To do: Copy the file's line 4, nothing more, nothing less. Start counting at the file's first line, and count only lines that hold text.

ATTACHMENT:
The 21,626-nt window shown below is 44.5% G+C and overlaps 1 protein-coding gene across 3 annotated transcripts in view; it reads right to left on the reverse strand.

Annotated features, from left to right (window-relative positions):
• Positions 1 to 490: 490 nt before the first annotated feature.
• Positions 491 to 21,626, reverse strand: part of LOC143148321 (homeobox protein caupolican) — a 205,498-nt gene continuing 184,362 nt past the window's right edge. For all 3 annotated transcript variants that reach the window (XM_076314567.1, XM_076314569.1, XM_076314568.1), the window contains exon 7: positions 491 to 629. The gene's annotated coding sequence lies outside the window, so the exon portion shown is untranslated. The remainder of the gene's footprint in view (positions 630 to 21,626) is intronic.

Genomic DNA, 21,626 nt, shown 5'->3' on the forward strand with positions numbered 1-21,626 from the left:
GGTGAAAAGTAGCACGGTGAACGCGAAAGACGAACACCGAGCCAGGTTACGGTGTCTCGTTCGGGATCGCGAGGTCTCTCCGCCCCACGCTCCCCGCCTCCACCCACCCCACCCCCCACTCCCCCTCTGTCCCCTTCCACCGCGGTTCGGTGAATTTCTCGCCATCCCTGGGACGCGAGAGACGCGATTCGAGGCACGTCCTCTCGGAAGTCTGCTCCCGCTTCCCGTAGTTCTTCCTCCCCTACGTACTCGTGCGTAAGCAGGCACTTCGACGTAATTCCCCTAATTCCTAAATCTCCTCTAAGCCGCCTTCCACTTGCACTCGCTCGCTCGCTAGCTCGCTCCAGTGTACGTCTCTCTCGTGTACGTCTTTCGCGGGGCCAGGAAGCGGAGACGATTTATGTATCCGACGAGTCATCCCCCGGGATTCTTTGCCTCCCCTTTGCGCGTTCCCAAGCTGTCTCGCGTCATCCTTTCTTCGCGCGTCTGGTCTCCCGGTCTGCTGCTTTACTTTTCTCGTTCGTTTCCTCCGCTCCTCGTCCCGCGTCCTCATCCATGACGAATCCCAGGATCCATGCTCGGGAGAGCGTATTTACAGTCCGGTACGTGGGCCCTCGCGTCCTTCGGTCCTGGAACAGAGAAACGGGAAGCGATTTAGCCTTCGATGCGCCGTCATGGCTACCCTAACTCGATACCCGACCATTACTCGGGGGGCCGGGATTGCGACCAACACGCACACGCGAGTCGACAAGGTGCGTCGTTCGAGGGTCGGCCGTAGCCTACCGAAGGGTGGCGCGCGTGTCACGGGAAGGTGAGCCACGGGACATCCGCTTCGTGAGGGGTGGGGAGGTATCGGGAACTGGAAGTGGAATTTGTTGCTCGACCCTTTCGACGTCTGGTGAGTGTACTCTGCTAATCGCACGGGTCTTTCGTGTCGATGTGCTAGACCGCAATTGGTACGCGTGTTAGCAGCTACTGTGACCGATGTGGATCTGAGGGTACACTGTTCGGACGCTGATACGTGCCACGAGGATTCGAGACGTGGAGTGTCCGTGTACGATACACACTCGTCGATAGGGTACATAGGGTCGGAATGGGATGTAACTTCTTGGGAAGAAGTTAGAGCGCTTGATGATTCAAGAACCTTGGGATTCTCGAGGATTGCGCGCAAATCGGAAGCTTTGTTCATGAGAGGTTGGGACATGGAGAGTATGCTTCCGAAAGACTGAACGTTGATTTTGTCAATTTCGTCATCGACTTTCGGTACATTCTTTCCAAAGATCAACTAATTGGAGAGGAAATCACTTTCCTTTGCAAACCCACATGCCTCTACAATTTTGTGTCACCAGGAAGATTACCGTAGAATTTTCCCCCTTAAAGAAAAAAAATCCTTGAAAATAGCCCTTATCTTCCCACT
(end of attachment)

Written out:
• Positions 491 to 21,626, reverse strand: part of LOC143148321 (homeobox protein caupolican) — a 205,498-nt gene continuing 184,362 nt past the window's right edge. For all 3 annotated transcript variants that reach the window (XM_076314567.1, XM_076314569.1, XM_076314568.1), the window contains exon 7: positions 491 to 629. The gene's annotated coding sequence lies outside the window, so the exon portion shown is untranslated. The remainder of the gene's footprint in view (positions 630 to 21,626) is intronic.